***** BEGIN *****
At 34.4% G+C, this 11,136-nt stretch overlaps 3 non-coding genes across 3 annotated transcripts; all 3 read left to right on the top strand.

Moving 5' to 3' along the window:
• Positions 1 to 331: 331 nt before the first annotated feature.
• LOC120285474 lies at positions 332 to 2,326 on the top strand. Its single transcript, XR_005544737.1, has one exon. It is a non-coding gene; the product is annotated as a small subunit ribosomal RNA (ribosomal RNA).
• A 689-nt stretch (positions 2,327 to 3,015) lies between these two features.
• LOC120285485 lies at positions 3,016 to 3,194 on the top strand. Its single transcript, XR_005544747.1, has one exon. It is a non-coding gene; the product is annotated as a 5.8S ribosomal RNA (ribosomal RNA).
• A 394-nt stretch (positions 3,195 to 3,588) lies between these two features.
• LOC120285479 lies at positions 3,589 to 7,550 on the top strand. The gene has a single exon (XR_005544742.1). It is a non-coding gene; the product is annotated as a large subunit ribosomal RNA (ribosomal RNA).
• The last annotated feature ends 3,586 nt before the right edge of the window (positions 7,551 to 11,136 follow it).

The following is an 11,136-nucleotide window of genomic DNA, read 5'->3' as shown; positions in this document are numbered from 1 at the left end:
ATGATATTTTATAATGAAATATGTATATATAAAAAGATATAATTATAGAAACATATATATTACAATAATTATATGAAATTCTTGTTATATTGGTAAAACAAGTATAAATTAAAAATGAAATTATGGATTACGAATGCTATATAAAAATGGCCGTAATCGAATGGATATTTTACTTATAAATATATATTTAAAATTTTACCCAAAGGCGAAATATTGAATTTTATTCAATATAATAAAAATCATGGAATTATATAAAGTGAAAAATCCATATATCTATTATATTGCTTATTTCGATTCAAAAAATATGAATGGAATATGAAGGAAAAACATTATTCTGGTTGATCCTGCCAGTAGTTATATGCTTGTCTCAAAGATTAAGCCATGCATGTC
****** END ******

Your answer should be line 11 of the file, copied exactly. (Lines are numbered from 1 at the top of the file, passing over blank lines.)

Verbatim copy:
ATGATATTTTATAATGAAATATGTATATATAAAAAGATATAATTATAGAAACATATATATTACAATAATTATATGAAATTCTTGTTATATTGGTAAAACAAGTATAAATTAAAAATGAAATTATGGATTACGAATGCTATATAAAAATGGCCGTAATCGAATGGATATTTTACTTATAAATATATATTTAAAATTTTACCCAAAGGCGAAATATTGAATTTTATTCAATATAATAAAAATCATGGAATTATATAAAGTGAAAAATCCATATATCTATTATATTGCTTATTTCGATTCAAAAAATATGAATGGAATATGAAGGAAAAACATTATTCTGGTTGATCCTGCCAGTAGTTATATGCTTGTCTCAAAGATTAAGCCATGCATGTC